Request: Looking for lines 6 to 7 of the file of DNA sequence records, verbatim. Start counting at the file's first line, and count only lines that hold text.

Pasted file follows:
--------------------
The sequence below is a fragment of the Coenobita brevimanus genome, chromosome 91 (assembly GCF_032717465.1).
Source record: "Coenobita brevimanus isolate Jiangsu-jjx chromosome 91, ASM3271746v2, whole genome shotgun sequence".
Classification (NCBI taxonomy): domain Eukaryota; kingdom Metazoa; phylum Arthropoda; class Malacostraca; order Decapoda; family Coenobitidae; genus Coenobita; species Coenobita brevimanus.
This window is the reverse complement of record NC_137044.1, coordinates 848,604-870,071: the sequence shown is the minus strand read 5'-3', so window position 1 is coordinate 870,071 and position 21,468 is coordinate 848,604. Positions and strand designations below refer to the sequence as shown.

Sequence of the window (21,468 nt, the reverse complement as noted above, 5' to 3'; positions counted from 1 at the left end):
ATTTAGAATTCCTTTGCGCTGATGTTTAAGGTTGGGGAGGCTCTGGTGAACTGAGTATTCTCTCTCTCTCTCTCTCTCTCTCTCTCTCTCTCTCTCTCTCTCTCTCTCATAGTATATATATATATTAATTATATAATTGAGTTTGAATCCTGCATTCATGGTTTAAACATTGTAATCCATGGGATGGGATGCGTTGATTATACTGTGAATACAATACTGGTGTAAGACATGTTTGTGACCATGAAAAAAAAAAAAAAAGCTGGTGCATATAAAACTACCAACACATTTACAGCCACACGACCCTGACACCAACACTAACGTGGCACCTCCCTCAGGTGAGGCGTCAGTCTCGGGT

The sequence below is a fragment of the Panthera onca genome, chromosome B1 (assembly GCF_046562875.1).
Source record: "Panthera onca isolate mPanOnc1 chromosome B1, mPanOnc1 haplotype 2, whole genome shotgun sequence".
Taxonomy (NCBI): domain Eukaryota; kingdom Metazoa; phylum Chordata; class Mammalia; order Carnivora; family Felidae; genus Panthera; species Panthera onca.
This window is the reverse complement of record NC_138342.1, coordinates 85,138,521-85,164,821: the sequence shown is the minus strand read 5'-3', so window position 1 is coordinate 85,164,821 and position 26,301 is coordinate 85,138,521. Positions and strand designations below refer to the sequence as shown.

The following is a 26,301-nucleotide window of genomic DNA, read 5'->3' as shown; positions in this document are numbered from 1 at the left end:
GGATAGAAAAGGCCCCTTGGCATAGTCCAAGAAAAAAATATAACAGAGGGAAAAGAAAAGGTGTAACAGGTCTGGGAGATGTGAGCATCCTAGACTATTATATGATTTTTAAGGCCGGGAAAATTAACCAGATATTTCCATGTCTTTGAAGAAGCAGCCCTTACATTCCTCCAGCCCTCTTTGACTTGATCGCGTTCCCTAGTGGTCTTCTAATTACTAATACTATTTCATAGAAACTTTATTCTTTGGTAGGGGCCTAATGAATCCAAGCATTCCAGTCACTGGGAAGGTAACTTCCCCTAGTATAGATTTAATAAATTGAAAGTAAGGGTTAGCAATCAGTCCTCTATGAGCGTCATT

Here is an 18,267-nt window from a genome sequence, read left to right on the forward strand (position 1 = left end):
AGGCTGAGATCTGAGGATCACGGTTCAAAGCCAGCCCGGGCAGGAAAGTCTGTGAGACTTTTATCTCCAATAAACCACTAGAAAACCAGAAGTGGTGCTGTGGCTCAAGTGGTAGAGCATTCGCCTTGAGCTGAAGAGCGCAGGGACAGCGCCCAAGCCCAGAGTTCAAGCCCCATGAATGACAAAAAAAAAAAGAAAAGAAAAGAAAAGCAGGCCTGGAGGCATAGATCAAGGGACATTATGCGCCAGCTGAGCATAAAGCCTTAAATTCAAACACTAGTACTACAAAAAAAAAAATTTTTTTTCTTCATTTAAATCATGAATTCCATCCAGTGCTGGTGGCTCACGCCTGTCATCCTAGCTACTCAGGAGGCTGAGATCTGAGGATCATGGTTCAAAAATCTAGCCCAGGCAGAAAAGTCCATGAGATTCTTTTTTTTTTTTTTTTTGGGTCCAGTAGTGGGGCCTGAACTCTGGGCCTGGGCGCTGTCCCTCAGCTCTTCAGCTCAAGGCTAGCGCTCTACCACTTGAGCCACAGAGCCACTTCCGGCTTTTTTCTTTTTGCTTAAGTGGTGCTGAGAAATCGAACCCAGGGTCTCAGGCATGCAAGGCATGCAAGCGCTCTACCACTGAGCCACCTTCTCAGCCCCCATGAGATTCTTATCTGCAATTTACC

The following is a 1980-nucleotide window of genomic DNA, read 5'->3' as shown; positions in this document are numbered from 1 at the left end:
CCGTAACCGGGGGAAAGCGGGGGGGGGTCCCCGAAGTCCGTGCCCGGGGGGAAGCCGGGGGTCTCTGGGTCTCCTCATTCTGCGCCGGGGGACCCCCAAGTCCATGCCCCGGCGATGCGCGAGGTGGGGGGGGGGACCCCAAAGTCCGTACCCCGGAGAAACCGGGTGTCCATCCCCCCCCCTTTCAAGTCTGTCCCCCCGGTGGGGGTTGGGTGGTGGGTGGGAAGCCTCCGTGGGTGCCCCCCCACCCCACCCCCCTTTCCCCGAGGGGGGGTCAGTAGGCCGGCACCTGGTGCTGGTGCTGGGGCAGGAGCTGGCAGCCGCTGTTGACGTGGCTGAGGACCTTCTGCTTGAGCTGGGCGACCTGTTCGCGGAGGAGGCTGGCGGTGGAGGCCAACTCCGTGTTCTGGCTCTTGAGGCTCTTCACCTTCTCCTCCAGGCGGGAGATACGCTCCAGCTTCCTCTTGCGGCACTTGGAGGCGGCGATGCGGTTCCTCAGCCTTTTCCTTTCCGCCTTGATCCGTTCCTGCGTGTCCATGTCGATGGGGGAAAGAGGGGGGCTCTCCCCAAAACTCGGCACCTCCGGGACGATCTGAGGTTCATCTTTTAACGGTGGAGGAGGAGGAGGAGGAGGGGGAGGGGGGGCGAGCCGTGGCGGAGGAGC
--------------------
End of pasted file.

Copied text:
ATTTAGAATTCCTTTGCGCTGATGTTTAAGGTTGGGGAGGCTCTGGTGAACTGAGTATTCTCTCTCTCTCTCTCTCTCTCTCTCTCTCTCTCTCTCTCTCTCTCTCTCATAGTATATATATATATTAATTATATAATTGAGTTTGAATCCTGCATTCATGGTTTAAACATTGTAATCCATGGGATGGGATGCGTTGATTATACTGTGAATACAATACTGGTGTAAGACATGTTTGTGACCATGAAAAAAAAAAAAAAAGCTGGTGCATATAAAACTACCAACACATTTACAGCCACACGACCCTGACACCAACACTAACGTGGCACCTCCCTCAGGTGAGGCGTCAGTCTCGGGT

The sequence below is a fragment of the Panthera onca genome, chromosome B1 (assembly GCF_046562875.1).